Airmen Turn C-5 Into ‘Huge Floating Gas Station’ with Refueling Experiment

At 247 feet long and with a 222-foot wingspan, the C-5M Super Galaxy is the largest aircraft in the U.S. military—and, as a crew at Travis Air Force Base recently proved in the skies over northern California and Oregon, America’s largest flying gas station. 

On Dec. 12, a Travis crew tried out a process called reverse flow air refueling between a C-5 and a KC-10 Extender tanker. Instead of the gas flowing out of the tanker and into the receiving aircraft through the refueling boom as it usually does, the gas went up the other way from the C-5, through the boom and into the KC-10. 

Normally reserved for emergencies, this was the first time the technique had been tried with the C-5 since the aircraft was first designed in the 1960s. Airmen with the 22nd Airlift Squadron wanted to see how it worked with the C-5M, the modernized version in use since 2006. 

“The whole reason behind doing this was to get some baseline data,” Maj. Justin Wilson, the squadron’s chief of standards and evaluations and C-5M evaluator pilot, told Air & Space Forces Magazine. “Now we can see what other scenarios we can use this in.”

A U.S. Air Force C-5M Super Galaxy performs a reverse flow air refueling proof of concept with a KC-10 Extender over Northern California and Oregon, Dec. 12, 2023. (U.S. Air Force photo by Senior Airman Alexander Merchak)

Air Force planners are preparing for a possible conflict against China, where the branch’s aerial refueling tankers would be hard-pressed to help the rest of the military’s aviation fleet cross the vast Pacific Ocean. If a C-5 can ferry gas to a tanker, it could keep more tankers in circulation, Wilson said.

“By using a C-5 as a huge floating gas station, it allows more tankers to be positioned for offloading to fighter or mobility aircraft, versus having to use one tanker to refuel another, which takes away a tanker asset from the mission,” he explained in a press release. “This allows more tanker aircraft in the theater and extends their range or orbit time.”

The operation was an unusual one for the crew, and especially for the flight engineers who run through the checklists and operate the fuel panel in order to push gas through the C-5’s various tanks. As gas moves through and leaves the aircraft, it shifts the jet’s center of gravity, which requires constant monitoring and communication with the flight deck. The center of gravity affects how to handle the jet, how efficiently it flies through the air, and other factors as the pilots work to keep the massive plane connected to the tanker.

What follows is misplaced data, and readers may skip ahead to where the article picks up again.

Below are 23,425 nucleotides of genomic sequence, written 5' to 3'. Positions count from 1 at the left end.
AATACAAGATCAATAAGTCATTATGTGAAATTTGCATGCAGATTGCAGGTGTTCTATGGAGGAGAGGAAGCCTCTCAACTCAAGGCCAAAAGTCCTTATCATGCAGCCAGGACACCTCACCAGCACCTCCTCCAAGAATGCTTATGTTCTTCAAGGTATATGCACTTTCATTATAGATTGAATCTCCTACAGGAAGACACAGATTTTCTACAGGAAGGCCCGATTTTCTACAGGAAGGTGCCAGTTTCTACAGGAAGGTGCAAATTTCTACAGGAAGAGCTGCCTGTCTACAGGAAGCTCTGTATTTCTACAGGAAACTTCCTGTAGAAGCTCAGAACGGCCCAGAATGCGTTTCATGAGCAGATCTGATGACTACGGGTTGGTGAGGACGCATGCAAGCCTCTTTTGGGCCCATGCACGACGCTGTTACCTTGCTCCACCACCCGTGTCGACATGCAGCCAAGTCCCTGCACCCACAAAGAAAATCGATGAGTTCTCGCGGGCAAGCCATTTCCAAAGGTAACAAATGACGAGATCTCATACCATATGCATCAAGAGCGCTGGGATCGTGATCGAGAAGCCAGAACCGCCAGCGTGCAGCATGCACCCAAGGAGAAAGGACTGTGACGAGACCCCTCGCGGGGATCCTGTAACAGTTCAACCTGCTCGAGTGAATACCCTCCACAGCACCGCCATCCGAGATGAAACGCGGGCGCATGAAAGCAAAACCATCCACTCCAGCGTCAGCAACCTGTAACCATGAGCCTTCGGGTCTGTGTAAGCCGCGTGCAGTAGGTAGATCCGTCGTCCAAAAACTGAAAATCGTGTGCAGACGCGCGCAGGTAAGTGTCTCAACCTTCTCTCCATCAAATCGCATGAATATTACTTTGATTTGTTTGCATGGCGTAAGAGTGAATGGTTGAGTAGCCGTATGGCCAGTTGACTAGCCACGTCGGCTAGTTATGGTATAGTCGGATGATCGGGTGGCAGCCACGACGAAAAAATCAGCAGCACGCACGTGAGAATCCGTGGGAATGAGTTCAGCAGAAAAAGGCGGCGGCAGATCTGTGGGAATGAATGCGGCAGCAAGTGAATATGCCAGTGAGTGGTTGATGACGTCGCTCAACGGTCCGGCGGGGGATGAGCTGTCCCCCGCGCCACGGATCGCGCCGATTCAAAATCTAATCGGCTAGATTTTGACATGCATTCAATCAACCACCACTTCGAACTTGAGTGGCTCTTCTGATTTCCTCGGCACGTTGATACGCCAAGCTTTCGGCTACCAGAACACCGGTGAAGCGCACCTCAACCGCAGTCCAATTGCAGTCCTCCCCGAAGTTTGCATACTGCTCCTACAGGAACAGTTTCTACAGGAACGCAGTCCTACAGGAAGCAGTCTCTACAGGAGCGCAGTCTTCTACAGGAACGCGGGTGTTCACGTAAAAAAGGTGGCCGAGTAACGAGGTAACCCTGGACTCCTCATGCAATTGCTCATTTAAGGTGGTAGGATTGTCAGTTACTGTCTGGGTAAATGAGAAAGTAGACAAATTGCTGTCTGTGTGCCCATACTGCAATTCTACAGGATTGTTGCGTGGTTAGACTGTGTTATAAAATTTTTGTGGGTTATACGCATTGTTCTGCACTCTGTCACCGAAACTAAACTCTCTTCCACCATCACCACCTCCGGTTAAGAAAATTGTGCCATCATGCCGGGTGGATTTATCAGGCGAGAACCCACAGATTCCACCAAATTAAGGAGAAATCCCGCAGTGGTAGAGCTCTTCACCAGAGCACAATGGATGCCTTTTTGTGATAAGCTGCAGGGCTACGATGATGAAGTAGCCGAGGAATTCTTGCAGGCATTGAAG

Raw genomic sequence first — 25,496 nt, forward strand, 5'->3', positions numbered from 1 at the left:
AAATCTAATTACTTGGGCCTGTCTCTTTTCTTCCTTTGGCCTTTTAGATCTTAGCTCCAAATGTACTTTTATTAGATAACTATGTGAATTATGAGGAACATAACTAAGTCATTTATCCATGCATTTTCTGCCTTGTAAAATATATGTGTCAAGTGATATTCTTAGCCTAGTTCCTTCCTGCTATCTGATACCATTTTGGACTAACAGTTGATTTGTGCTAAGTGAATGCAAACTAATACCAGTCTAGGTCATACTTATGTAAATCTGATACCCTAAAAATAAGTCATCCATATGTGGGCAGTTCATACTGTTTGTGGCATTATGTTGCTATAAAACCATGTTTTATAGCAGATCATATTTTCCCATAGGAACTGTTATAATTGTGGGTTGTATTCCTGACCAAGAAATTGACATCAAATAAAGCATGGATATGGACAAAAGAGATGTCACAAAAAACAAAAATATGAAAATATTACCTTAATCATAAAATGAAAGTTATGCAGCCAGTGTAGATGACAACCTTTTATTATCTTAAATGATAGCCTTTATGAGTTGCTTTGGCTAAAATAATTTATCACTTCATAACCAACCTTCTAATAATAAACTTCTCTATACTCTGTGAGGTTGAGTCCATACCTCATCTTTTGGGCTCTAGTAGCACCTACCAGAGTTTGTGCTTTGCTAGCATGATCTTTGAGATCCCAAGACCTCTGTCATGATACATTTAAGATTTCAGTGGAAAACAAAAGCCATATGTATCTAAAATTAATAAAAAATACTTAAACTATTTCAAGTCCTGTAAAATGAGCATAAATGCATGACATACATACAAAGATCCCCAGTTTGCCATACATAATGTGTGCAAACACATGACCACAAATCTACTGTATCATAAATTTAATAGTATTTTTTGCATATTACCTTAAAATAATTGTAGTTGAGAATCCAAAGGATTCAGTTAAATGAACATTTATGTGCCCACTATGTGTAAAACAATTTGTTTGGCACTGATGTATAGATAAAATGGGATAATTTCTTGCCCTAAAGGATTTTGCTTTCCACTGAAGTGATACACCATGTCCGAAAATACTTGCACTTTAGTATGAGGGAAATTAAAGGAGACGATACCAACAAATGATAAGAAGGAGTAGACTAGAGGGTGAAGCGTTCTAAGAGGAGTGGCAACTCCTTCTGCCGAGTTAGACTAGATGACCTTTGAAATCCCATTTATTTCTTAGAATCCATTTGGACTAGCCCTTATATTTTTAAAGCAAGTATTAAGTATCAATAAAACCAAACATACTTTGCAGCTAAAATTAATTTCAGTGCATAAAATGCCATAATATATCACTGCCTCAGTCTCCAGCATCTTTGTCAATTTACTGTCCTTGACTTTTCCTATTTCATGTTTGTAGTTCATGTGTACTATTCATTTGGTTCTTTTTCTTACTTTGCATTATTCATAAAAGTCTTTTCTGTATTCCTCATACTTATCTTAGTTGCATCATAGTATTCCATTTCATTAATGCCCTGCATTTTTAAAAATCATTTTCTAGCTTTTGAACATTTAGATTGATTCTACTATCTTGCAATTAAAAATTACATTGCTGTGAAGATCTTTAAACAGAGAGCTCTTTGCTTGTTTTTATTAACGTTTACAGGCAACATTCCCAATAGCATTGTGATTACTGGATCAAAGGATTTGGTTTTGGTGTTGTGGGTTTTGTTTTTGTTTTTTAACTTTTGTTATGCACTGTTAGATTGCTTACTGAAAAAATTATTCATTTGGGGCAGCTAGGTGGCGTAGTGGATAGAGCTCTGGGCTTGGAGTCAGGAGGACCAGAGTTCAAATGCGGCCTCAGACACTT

Despite the challenges, the flight was a success, with the C-5 offloading 23,500 pounds of fuel (about the weight of two African elephants) in approximately 30 minutes. By comparison, a tanker can offload 6,000 to 7,000 pounds a minute depending on the aircraft, Wilson said. But the point was not to prove the C-5 is more efficient than a tanker. Instead, it was to prove the operation could be done, to see how much gas could be moved, and how quickly the C-5 could move it.

The KC-10 had to burn gas to stay in a refueling formation for 30 minutes, but overall the aircraft flew away with 15,000 more pounds of fuel than it had before. That would extend the tanker’s range by about an hour and a half to two hours, depending on what mission it is flying, Wilson said. Two hours may not sound like much, but it could make all the difference for a fighter pilot running low on fuel hundreds of miles from the nearest runway.

U.S. Air Force Airman 1st Class Sebastian Paredes, 60th Aircraft Maintenance Squadron C-5M Super Galaxy crew chief, puts tools away prior to flight at Travis Air Force Base, California, Dec. 12, 2023. (U.S. Air Force photo by Senior Airman Alexander Merchak)

The reverse air flow refueling is the latest experiment using transport aircraft in unusual ways. Past flights have seen C-17 and C-130 transports launch cruise missiles out of their cargo compartments and haul gas to distant runways. The experiments are part of a larger effort by the Air Force to maximize the use of its fleet in a possible conflict. A C-17 could also move gas back to a tanker, Wilson said, albeit with less in its tanks than the larger C-5.

Now that the flight is over, future planners know what results they might expect to see if they ever have to use a C-5M to reverse flow air refuel in the future.

“It’s just one more thing that the C-5 is capable of doing,” Wilson said.

For Tech. Sgt. Robin Ogg, 60th Operations Group C-5M senior evaluator flight engineer, the flight also showed how flexible the crew could be to do something new.

“This mission on the C-5 meant showcasing precision, teamwork, flexibility, and adaptability,” he said in the release. “It highlighted the importance of trust and coordination within the team, emphasizing everyone’s crucial role. The experience left me with a deep sense of pride and accomplishment.”